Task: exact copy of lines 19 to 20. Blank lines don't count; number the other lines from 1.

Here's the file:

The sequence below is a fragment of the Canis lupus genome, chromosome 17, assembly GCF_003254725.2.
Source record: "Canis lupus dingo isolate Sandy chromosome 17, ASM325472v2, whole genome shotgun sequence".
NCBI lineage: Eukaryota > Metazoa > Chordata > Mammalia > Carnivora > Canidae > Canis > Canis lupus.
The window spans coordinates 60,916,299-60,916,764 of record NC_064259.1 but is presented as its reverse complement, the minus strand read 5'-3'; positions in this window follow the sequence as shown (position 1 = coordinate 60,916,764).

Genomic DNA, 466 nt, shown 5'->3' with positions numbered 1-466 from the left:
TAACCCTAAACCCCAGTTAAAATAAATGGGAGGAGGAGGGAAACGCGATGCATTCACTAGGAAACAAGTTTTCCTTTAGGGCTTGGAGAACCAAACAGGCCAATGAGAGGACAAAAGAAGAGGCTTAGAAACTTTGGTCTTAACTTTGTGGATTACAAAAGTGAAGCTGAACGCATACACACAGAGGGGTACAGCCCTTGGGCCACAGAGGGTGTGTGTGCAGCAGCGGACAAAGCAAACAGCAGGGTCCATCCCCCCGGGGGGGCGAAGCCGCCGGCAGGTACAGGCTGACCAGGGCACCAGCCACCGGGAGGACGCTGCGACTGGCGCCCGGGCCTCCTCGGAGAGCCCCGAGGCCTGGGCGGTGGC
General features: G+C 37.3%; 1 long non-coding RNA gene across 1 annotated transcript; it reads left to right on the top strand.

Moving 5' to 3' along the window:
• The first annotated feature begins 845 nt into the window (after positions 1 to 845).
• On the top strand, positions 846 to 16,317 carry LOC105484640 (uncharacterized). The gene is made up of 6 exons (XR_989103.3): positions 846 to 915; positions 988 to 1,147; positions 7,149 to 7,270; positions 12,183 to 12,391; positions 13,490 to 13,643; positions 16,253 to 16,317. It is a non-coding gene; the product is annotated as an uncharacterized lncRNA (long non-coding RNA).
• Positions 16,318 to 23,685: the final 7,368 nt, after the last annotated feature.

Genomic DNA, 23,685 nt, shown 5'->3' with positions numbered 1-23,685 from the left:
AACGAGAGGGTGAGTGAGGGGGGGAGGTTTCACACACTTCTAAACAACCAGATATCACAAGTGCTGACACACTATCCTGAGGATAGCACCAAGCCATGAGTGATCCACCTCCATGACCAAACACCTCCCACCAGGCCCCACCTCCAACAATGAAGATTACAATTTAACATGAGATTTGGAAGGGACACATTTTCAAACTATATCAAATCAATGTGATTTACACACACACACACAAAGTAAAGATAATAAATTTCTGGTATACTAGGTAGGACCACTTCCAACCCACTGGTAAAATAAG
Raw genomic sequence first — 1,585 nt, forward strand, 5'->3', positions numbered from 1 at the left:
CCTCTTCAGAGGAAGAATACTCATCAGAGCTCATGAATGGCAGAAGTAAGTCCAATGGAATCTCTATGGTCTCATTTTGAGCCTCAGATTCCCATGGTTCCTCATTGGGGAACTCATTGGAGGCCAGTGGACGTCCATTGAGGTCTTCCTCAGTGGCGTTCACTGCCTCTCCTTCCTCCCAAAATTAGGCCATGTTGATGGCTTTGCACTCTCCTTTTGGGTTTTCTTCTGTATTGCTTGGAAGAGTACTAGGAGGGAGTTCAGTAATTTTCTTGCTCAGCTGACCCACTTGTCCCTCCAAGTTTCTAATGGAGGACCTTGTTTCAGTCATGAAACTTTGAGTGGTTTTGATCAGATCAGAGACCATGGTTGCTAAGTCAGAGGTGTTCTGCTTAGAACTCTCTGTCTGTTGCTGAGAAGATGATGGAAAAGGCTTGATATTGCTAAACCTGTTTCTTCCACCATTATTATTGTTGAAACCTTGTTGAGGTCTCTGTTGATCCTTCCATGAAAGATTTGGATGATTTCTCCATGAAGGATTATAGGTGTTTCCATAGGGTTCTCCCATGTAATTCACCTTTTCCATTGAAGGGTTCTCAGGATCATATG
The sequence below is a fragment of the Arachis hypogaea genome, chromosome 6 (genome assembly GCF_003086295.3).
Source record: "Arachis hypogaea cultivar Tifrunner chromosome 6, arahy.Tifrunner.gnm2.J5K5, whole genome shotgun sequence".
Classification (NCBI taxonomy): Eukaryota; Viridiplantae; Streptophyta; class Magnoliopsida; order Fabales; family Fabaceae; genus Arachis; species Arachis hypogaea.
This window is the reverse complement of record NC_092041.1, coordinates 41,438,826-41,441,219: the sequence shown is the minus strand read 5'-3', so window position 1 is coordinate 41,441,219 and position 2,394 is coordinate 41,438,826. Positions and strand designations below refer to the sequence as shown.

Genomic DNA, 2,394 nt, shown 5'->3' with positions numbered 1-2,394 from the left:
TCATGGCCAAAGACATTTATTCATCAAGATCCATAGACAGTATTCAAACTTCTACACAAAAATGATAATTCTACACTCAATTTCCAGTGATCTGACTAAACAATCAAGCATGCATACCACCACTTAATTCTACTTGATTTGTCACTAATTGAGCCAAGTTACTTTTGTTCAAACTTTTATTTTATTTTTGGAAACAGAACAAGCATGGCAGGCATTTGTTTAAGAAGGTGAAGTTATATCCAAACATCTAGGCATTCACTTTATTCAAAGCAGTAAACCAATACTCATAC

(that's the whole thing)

This window is the reverse complement of record NC_092041.1, coordinates 41,438,826-41,441,219: the sequence shown is the minus strand read 5'-3', so window position 1 is coordinate 41,441,219 and position 2,394 is coordinate 41,438,826. Positions and strand designations below refer to the sequence as shown.

Genomic DNA, 2,394 nt, shown 5'->3' with positions numbered 1-2,394 from the left: